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Acer Announces Trio Of Chromebook 13 Models Running Nvidia’s Tegra K1 SoC

By - Source: Tom's Hardware US | B 10 comments

There’s a flood of chromebooks coming soon, and Acer is quick out of the gate with its Acer Chromebook 13, which will be available in a trio of SKUs. Most notable about these new laptops, however, is the beast within: the Nvidia Tegra K1 SoC.


All three models sport the Tegra K1 chip as well as 13.3-inch displays, although one model offers a resolution of 1366x768 while the other two boast full HD panels.

$279.99 will get you the lower-resolution CB5-311-T7NN model with 2GB of RAM and 16GB of SSD storage, and Acer says this SKU can manage an impressive 13 hours of battery life. The CB5-311-T9B0 ($299) also has 2GB of RAM and 16GB of storage, while the CB5-311-T1UU ($379.99) doubles up with 4GB of RAM and 32GB of storage. The two higher-res Chromebook 13 models promise 11 hours of battery life.

The Acer Chromebook 13 models are fanless and measure 0.71 inches thick and weigh 3.31 pounds. Additional features include 802.11ac WiFi with a 2x2 MIMO antenna, two USB 3.0 ports, HDMI, built-in speakers and mic, and 720p HD webcam.

A fourth version, with a 1366x768 display, 4GB of RAM, and 16GB of storage will be marketed to educational institutions and commercial buyers at a cost of $329.99.

Contrary to a rumor that was floating around last week, there is no touchscreen Chromebook 13 model -- although considering Acer’s product lineup, it’s not unreasonable to assume that one may be coming at some point in the future.

Chromebook makers seem to be paying more attention to the inexpensive machines as sales are trending upward, and largely because there doesn’t appear to be much wiggle room on internal chromebook specs, companies are having to find ways to differentiate themselves in an increasingly crowded market.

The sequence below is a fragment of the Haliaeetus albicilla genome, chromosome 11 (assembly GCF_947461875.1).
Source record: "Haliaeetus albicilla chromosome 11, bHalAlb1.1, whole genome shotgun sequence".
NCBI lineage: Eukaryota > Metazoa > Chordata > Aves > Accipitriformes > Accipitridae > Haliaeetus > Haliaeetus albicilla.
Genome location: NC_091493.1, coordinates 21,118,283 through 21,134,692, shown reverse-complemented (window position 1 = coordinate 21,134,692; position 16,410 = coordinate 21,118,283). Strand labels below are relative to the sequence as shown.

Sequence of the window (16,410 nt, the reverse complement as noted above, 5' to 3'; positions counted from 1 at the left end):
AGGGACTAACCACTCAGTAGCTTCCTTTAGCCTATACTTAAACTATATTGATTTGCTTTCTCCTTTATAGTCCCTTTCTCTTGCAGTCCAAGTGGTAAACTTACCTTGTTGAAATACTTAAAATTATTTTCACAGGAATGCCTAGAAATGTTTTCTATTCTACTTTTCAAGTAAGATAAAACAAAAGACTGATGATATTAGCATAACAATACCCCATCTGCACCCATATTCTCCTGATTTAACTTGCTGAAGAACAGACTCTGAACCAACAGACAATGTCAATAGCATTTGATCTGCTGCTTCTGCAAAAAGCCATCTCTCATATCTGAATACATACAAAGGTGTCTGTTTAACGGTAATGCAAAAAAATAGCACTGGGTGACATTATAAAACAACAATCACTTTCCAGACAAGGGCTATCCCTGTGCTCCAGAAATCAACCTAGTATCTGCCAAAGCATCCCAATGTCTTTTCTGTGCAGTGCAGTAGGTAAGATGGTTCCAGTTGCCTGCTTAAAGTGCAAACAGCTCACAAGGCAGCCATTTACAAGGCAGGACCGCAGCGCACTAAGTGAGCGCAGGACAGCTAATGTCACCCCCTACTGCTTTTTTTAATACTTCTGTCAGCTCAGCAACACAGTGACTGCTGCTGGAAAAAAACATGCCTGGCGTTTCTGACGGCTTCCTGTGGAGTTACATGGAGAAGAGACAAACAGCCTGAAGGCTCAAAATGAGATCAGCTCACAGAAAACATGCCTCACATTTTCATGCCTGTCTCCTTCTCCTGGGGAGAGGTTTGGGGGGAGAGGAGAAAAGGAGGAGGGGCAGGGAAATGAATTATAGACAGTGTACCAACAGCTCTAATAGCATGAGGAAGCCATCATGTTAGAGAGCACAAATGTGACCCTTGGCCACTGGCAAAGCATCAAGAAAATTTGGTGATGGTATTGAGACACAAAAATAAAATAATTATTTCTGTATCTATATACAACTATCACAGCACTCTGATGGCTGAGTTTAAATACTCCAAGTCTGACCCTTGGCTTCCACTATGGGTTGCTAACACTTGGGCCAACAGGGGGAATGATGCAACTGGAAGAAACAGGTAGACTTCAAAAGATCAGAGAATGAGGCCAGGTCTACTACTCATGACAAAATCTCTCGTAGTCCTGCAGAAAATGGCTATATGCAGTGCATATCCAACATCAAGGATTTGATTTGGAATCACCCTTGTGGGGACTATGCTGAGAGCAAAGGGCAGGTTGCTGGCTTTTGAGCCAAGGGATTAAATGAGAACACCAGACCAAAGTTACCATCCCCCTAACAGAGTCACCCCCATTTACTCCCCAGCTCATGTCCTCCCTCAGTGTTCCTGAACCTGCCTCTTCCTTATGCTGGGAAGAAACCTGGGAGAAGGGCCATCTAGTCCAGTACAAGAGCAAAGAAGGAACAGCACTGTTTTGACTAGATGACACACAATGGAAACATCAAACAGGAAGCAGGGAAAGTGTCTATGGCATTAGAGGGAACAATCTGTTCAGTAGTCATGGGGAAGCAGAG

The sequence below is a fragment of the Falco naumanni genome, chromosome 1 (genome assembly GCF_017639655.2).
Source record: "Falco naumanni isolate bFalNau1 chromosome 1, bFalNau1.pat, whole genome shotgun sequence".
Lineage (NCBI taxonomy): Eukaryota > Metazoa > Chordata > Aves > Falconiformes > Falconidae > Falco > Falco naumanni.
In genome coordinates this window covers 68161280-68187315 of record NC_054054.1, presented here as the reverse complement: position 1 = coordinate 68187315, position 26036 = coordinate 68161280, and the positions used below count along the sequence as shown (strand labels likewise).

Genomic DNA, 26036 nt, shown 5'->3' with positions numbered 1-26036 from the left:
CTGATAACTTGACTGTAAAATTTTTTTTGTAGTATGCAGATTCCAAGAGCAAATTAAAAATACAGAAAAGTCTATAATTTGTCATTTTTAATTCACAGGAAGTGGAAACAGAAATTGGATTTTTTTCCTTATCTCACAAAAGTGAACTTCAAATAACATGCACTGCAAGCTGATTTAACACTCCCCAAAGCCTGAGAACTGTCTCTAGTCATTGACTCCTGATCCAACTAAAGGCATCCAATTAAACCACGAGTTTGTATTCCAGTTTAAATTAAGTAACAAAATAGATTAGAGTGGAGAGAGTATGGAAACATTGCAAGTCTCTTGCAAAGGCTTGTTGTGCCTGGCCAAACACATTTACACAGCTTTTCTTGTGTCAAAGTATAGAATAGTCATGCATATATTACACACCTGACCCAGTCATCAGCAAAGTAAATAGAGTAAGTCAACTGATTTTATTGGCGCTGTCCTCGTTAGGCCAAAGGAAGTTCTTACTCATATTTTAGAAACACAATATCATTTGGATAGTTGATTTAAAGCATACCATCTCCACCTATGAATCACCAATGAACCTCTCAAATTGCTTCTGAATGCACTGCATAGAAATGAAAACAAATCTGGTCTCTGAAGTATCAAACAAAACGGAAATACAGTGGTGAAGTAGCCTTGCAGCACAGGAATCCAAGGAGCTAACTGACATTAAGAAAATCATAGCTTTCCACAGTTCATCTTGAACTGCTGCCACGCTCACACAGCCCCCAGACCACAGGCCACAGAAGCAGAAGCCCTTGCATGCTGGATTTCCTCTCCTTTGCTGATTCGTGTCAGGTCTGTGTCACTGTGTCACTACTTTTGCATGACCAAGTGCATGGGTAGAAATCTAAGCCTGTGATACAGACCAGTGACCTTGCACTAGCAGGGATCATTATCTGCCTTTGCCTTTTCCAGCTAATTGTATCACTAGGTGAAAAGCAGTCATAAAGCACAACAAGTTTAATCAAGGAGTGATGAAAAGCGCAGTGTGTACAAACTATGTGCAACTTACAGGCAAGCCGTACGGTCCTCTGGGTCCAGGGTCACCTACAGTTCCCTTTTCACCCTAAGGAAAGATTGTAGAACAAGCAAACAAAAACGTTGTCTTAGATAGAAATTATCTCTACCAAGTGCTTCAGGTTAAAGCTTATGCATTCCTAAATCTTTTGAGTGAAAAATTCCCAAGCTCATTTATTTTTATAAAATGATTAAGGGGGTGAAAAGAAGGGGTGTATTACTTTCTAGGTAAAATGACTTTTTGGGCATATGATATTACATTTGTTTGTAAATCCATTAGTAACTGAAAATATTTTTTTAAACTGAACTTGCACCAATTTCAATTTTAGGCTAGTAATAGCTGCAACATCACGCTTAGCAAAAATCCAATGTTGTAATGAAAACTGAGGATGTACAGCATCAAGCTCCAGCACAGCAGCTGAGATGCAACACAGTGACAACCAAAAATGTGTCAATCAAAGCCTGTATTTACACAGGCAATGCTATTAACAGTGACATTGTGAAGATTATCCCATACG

A key way to do so is with the processor; Intel has been successful getting its chips into plenty of models--and we’ll be seeing Bay Trail-M processors in some new chromebooks, including the already-released ASUS C200 and C300 models--but Nvidia is now pushing in as well.

We’ll spare you the rehash, but you can get intimately acquainted with the Tegra K1, comprised of the 4-Plus-1 quad-core ARM 15 CPU and Nvidia Kepler-based GPU, here. Suffice it to say that it will be interesting to compare Intel-based chromebooks with models running Nvidia’s chip.

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In any case, Acer’s new spate of chromebooks is thus intriguing, but theres suddenly competition on price from Windows-based notebooks -- even from within Acer. The company’s $249.99 Acer Aspire (E21-511-C59V) beats out the least expensive Chromebook 13 on price, for example, and there are more like it coming from multiple PC makers soon.

However, for its part Acer told us it’s unconcerned that lower-priced Windows notebooks could disrupt its chromebook business, which the company says comprises some 46.7 percent of the total chromebook market. Acer’s reasoning, though, offers some telling insight into how it and possibly other companies view chromebooks in general -- as merely complementary devices, an addendum to the full Windows PC experience. (Which is a stance we would not necessarily argue with.)

Even so, one has to wonder that when average consumers are wandering the aisles of a Best Buy or cruising Amazon looking for an inexpensive computer, will they stick with what they know and buy a cheap Windows notebook or take the plunge on a more expensive chromebook? The latter may become a tough sell.

Follow Seth Colaner @SethColaner. Follow us @tomshardware, on Facebook and on Google+.

Discuss
  • 3 Hide
    burnley14 , August 11, 2014 5:41 AM
    If I'm understanding this correctly, the upgrade for a 1080p screen is only $20 more than the base ($279 vs $299)? Who in their right mind would go for the lower resolution?
  • 3 Hide
    OcelotRex , August 11, 2014 6:15 AM
    With the K1 inside I am wondering if there's a chance one could dual boot android and get shield tablet-like capabilities...
  • -1 Hide
    BleedingEdgeTek , August 11, 2014 6:28 AM
    You can buy an ASUS 15" laptop for cheaper than this that runs full Windows 8.. I still fail to see what the deal is with Chromebooks.
  • Add your comment Display all 10 comments.
  • 2 Hide
    anonymous_user , August 11, 2014 8:11 AM
    Quote:
    You can buy an ASUS 15" laptop for cheaper than this that runs full Windows 8.. I still fail to see what the deal is with Chromebooks.

    But will it have a Full HD display and be able to boot as fast as a Chromebook?
  • 2 Hide
    dotaloc , August 11, 2014 10:04 AM
    Quote:
    You can buy an ASUS 15" laptop for cheaper than this that runs full Windows 8.. I still fail to see what the deal is with Chromebooks.